Proteins are complex molecules that play a key role in most biological processes. Understanding how these molecules function and interact with other compounds can enable us to better understand diseases and develop new drugs to treat diseases. But conventional electron microscopes cannot be used to examine the molecules, as the microscopes themselves cause changes in the molecular structure that affect the validity of the measurements.
Enter cryo-electron microscopy (cryo-EM). Used alongside traditional methods for researching complex biological processes, this Nobel Prize-winning technique helps experts understand how diseases develop at the molecular level. By rapidly freezing biomolecules mid-movement at cryogenic temperatures, scientists can visualize processes they thus far have been unable to see, studying fine cellular structures, viruses and protein complexes at atomic resolution.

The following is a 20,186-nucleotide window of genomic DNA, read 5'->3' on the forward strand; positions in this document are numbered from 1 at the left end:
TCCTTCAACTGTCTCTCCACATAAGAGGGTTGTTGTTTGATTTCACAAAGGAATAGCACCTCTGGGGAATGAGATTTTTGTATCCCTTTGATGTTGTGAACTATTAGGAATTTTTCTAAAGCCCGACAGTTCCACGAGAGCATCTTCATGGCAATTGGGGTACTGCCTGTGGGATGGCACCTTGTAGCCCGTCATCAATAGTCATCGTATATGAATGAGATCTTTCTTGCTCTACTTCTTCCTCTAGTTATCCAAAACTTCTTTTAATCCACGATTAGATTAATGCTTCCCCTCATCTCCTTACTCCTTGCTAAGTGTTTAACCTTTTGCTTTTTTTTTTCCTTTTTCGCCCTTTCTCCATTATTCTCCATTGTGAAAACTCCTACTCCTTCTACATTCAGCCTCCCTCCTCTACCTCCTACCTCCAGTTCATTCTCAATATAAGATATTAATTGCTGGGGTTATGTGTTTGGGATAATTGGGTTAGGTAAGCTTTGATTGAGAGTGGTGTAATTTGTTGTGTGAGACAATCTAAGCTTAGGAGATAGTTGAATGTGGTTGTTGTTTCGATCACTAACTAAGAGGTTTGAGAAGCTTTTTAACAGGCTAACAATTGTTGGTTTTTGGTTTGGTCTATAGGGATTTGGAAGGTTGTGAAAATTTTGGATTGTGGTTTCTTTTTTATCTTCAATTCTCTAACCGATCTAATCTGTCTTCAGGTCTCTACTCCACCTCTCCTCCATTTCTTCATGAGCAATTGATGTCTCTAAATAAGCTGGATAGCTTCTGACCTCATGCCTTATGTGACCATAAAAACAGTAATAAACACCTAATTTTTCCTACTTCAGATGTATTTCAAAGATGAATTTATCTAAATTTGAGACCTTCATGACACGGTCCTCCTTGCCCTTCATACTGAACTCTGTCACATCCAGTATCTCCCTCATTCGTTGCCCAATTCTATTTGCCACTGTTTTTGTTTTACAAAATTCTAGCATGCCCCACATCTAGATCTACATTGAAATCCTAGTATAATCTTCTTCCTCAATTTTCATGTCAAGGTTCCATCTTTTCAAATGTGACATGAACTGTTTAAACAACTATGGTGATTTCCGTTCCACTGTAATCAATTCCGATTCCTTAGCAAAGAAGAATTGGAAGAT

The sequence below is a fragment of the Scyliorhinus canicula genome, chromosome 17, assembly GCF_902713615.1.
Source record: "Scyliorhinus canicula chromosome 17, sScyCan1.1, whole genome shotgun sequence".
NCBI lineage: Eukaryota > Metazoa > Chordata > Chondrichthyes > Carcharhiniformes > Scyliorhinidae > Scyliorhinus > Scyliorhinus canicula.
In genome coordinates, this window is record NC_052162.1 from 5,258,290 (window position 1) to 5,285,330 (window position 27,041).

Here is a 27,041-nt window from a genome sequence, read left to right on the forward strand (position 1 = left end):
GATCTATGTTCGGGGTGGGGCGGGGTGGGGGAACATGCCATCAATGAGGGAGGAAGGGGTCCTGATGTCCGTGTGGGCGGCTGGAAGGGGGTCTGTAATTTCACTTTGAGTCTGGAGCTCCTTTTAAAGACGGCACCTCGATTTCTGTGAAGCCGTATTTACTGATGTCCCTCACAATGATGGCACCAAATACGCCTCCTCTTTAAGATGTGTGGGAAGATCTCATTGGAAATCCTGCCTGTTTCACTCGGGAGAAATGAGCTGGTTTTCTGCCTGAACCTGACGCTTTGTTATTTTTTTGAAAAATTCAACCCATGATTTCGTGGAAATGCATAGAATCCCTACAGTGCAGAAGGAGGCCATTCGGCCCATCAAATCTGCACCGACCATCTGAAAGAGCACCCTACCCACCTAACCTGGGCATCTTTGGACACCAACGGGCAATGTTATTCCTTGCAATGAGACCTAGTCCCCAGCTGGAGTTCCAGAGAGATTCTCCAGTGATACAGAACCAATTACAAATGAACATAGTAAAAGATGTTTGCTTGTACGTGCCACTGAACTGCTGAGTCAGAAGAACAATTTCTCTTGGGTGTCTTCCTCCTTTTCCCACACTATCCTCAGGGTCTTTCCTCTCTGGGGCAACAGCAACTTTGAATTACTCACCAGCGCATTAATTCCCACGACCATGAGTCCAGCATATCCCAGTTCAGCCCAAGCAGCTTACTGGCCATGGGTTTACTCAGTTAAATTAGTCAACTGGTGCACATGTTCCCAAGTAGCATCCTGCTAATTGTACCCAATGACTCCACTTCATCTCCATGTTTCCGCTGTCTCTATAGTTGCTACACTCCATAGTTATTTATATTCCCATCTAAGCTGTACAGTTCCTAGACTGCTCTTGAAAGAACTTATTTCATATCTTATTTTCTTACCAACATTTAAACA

To strengthen and expand its leading position in cryo-EM and its applications in the field of structural biology and cellular biochemistry, ETH Zurich, a leading Swiss science and technology university, is obtaining a new state-of-the-art cryo-EM device, modernizing its existing equipment and establishing the Professorship of Cryo-Electron Microscopy.
Funded by the NOMIS Foundation, in cooperation with the Monique Dornonville de la Cour Foundation, the cryo-EM professorship is an independent professorship with its own research group in the Department of Biology at ETH. At the same time, the role is integrated into the research activities of the department and encourages new collaborations and interdisciplinary projects. In particular, the professorship strengthens the link between structural biology and personalized medicine, enables development of new methods and test protocols for cryo-electron microscopy, and implements research goals.
In June 2019, Martin Pilhofer was appointed Professor of Cryo-Electron Microscopy at ETH Zurich. Pilhofer holds a PhD in microbiology from the Technical University of Munich, Germany, and has done postdoctoral work at Caltech and HHMI in Pasadena, US.